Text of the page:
Helvellyn is the third highest peak both in England and in the Lake District (don’t worry, I’ll name the two higher mountains in a later post – we tried to climb those as well!). It can be reached from many directions along numerous trails, but the most famous, interesting, and exciting route is from Glenridding via Striding Edge: the knife-edged scrambling trail, or arête. (Note: Helvellyn is a big mountain – it deserves a big blog post. You have been warned.)
This had been a target of ours through many months of planning for the trip, so after a few preliminary hikes in Wales and England, we now wanted to take advantage of the excellent weather conditions. As I had declared in my first post about this trip, it was time for us to “bag some Wainrights!”
I say to-may-to, and you say to-mah-to. You say walk, and I say hike.
I first want to acknowledge one of the great distinctions between the English language spoken in the US, the UK, and Namibia. As an American, I will consistently use the term “hike” to describe all of our activities along these footpaths. My British friends call them “walks,” even when they involve considerable distance, elevation gain, and unsteady terrain. My Namibian friends know “hiking” as “hitchhiking,” which I did in my university days in Scotland, but now only do in their country.
Because some of our activities were not much more than strolls along the lakes, I will accept the Brits’ referring to them as walks. But I maintain that Helvellyn is not a walk – I won’t call it anything less than a hike. And what a wonderful hike, at that!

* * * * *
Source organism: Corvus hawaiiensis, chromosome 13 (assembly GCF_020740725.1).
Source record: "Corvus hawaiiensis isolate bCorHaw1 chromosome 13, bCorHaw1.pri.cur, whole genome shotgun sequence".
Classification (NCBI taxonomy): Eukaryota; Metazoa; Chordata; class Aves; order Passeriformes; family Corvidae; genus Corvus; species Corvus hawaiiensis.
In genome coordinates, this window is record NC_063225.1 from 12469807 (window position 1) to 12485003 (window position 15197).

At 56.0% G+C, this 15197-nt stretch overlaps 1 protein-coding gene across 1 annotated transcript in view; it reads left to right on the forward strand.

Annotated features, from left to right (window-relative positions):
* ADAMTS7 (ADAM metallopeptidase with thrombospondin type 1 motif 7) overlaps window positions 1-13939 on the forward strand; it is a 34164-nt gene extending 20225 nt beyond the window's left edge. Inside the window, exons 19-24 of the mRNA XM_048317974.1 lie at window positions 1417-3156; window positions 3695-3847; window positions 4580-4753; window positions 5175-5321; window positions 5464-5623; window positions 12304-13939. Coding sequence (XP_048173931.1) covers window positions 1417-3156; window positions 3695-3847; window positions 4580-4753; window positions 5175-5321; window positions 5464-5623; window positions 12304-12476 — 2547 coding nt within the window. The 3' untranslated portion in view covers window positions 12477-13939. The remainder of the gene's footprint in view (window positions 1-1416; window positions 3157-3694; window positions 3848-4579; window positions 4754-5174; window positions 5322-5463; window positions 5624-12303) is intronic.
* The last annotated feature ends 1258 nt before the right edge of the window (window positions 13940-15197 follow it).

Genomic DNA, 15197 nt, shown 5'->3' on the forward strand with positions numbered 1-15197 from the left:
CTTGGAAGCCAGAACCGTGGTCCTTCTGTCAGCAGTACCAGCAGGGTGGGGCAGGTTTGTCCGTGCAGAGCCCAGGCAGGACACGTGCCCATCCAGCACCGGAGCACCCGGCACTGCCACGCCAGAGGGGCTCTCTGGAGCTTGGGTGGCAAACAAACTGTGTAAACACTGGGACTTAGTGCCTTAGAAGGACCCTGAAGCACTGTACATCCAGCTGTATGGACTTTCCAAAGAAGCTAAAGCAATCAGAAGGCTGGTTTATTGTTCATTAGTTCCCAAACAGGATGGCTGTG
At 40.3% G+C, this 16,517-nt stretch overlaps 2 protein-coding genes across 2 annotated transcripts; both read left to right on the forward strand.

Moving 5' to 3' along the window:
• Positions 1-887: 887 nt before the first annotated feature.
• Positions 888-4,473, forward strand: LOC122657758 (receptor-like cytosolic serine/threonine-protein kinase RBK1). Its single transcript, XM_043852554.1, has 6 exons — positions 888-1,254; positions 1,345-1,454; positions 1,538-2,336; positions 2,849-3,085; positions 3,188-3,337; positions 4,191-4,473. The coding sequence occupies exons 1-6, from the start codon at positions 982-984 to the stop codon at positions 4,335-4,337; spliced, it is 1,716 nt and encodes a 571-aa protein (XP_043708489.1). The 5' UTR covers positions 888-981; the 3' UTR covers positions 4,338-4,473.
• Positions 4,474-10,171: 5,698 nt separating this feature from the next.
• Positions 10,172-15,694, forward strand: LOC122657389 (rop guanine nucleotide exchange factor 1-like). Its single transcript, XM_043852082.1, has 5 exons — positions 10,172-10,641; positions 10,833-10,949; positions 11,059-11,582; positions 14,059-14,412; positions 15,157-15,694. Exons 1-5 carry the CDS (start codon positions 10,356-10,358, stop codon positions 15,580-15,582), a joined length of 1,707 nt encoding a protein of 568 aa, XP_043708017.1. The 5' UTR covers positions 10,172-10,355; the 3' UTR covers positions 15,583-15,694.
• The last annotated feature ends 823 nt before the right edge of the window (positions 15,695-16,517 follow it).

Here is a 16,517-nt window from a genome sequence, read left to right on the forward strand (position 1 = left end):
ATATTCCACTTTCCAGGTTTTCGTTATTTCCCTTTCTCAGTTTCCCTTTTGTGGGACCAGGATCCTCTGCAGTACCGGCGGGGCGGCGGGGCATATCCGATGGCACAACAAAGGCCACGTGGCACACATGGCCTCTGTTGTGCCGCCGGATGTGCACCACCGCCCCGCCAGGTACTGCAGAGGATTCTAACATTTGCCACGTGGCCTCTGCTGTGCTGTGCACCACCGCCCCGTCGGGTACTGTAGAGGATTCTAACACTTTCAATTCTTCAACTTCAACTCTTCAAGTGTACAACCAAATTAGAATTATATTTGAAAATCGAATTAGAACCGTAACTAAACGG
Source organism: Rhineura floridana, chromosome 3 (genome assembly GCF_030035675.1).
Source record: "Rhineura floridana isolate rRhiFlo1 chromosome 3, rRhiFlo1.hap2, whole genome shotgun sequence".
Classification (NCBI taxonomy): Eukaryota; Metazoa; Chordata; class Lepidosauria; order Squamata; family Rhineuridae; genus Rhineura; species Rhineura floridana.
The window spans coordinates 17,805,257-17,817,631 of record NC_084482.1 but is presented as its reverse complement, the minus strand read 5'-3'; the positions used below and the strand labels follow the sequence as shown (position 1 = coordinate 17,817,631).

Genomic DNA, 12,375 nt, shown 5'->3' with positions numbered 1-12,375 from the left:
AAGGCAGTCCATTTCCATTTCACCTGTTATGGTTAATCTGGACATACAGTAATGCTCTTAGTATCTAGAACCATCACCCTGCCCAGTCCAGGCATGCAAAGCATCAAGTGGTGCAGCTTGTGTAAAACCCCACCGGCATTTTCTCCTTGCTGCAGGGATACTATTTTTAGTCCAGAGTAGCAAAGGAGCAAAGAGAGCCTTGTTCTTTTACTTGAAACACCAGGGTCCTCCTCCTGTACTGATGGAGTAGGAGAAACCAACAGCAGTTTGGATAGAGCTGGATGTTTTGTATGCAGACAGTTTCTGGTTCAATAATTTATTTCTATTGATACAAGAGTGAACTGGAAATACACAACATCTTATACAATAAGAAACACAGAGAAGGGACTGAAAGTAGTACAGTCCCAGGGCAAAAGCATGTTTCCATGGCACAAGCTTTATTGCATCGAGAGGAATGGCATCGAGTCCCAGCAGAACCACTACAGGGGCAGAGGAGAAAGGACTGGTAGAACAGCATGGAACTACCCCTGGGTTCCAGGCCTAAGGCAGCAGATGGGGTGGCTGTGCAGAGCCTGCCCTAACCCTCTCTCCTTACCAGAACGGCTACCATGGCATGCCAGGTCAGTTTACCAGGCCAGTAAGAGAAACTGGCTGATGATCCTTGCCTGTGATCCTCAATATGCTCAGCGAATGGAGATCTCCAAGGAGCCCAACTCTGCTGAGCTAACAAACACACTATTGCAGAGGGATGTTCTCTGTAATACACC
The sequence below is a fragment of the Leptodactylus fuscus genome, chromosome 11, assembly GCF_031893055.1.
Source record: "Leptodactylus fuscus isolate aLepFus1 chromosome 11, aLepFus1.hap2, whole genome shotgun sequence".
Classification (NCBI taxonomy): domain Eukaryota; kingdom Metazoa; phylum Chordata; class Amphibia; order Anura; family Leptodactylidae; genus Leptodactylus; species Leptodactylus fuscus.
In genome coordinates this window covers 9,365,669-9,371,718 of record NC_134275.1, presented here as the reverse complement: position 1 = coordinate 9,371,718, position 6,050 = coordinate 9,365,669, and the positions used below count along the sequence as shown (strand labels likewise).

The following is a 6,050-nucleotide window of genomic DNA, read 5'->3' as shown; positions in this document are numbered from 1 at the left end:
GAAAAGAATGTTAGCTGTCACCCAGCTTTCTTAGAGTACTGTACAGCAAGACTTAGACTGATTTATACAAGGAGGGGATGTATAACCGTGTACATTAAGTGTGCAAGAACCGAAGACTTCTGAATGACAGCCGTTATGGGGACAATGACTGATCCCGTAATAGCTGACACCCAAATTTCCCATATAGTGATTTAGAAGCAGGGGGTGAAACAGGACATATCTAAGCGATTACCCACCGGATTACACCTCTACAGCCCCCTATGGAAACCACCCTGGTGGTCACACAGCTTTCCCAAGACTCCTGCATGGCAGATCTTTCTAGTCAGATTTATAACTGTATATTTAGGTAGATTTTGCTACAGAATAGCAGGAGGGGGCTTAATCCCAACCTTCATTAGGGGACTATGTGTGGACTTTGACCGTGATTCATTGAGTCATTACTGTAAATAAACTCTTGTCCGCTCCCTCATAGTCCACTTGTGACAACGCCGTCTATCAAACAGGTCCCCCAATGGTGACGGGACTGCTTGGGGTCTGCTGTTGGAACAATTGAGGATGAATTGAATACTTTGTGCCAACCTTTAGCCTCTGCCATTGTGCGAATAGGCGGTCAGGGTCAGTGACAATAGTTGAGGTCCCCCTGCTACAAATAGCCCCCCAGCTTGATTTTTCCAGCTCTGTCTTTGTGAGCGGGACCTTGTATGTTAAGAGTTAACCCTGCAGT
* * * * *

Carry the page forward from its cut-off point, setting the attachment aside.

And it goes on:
As we approached Striding Edge, and the final third of the ascent, the skies were clear but a cold wind was blowing. We could see the optional footpath down the right side of the ridge, but we chose to scramble along the arête.
As the highest point around, the panoramic views were spectacular!
As many ways as there are to climb up Helvellyn, there are just as many routes down. A matching bookend to the ascent of Striding Edge is to scramble down Swirral Edge, thus completing a horseshoe loop around the Red Tarn. Instead, we chose to “bag another Wainright,” and hiked across the high fells to White Side, for our third of the day.
After ten miles, 3,200 feet of climbing, and our first three Wainrights, we returned to Glenridding for a fulfilling dinner in the beer garden of The Travellers Rest pub. The beer, the fish and chips, and the mushy peas couldn’t be beat!